The failure of the two propositions on the ballot August 7 in Olivette to pass caused swift reactions. Those on both sides of the issue had views of the inability of these two measures, for public safety and parks to pass.
The Proposition for Public Safety “S” gained 55.12 percent of the vote but it needed 57 percent (4/7th) to be put into effect. Proponents figured a swing of 22 votes would have pushed it across the finish line.
Parks did not fare as well. It failed to get a simple majority with 1,097 votes yes and 1,106 votes no.
Now, the big question is, do these propositions go back to the drawing board for redesign and community approval, or has the opportunity just passed the city by?
Mike McDowell, long time city manager points out this was the opportune time to move forward: “Interest rates to pay for bonds to do this will never be lower.”
Here are excerpts of what people had to say on both sides of the issue.
“I am glad the voters spoke and they said they were not willing to accept this excuse for a pathetic and incompetently developed plan. They sent a message to the city council that they need to wake up and get their act together if they are actually serious about doing something. If this is truly the best that they can do as they claim should we all throw in the towel?”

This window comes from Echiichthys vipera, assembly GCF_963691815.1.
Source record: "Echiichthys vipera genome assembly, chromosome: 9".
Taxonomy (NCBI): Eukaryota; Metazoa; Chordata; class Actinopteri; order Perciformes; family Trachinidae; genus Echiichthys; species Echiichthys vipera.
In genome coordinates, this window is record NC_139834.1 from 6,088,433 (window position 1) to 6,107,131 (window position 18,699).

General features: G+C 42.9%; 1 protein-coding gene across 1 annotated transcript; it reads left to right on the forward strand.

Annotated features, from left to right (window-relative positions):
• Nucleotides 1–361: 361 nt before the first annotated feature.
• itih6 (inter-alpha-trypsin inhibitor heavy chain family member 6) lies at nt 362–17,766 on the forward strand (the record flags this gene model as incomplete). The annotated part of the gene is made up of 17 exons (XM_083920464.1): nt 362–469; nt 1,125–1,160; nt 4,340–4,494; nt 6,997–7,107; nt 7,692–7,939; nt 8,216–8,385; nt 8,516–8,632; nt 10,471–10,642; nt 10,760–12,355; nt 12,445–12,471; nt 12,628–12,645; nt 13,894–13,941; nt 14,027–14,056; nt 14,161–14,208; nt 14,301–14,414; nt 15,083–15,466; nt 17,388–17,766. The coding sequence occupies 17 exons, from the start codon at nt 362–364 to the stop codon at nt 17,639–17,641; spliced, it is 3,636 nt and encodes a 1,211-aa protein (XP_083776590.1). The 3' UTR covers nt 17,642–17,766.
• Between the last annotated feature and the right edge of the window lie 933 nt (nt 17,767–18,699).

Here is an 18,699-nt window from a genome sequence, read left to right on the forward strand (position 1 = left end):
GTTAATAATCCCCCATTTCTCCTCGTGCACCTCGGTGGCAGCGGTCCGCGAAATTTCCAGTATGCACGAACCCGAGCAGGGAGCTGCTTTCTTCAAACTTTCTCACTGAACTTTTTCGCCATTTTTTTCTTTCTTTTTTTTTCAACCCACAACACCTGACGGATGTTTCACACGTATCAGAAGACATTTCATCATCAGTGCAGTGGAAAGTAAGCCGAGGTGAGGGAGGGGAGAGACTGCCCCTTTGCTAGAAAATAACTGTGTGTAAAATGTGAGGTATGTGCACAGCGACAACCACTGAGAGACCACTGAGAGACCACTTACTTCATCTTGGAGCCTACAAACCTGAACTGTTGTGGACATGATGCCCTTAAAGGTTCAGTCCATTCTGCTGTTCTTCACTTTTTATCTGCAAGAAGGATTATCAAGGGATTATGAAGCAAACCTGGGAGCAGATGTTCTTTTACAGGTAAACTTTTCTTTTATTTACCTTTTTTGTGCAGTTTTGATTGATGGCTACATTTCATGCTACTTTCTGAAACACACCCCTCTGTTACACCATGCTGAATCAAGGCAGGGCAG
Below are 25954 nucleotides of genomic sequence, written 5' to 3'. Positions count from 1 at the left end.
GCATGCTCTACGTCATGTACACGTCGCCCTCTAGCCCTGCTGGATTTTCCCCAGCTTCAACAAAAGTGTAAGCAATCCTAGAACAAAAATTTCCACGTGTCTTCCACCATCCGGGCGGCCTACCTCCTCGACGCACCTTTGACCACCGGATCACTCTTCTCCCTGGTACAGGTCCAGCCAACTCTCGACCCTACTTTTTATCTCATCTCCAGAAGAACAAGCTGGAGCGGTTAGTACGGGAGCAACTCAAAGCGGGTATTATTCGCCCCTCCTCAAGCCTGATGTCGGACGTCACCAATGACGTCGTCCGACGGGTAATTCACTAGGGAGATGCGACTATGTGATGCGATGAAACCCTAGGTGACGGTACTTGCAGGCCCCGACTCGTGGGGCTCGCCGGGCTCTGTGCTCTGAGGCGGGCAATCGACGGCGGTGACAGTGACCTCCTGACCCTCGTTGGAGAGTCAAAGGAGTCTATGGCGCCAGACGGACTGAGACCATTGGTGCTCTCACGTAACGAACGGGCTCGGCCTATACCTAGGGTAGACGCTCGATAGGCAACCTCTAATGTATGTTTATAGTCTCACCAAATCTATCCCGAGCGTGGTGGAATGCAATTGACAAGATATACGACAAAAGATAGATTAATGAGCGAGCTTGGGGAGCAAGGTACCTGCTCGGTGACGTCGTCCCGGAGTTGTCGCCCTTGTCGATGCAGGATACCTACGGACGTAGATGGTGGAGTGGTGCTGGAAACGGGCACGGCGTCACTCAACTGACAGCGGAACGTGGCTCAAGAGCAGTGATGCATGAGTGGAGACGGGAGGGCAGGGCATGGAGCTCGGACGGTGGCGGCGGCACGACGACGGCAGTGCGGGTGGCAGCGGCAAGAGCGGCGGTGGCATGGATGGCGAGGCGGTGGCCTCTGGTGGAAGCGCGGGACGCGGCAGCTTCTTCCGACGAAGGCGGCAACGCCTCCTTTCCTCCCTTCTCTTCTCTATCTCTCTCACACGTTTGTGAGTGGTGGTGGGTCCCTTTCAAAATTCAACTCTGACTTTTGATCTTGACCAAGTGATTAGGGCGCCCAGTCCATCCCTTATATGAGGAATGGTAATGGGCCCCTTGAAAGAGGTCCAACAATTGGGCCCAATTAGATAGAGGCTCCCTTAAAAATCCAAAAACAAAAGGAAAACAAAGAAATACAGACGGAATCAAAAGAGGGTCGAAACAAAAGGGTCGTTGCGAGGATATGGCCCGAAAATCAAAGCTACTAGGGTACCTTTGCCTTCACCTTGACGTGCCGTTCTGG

Nancy Novack, wife of Olivette architect Aaron Novack and opponent of Prop S.
“It is understandable that supporters of Prop S are disappointed but a costly bad plan is still a bad plan whether it took 30 minutes or three years (to create). It would be a shame not to consider a new plan that would be more cost effective, modern and a real improvement to the city’s image.”
Former Mayor/Alderman Missy Waldman
“My focus going forward is to have economic development. We are going to give a new charge to our economic development commission to make things happen. We cannot do projects of this sort without the financial backing and approval of the people.”
“This is a bunch of bull. Wah... Wah... Wah.... You presented an idea and wanted the taxpayers to pay for it. A plan would have entailed real facts and figures on what exactly would have been financially generated from these changes. You are entrusted to run our city government, not our city charity. Put together a real plan.”
Leif Hauser, Olivette City Councilman
“It sounds like Fiscally Prudent’s interests and the community interests are being somewhat separate and distinct. I remind you that the plans were generated by Olivette residents like yourself.”
Neal Novack, Olivette business owner
“We are pleased with the outcome of the election. We want the best possible solution for our public safety and municipal facilities and we are eager to take part in the next planning process. Like most Olivette Residents, we support our police and fire departments.”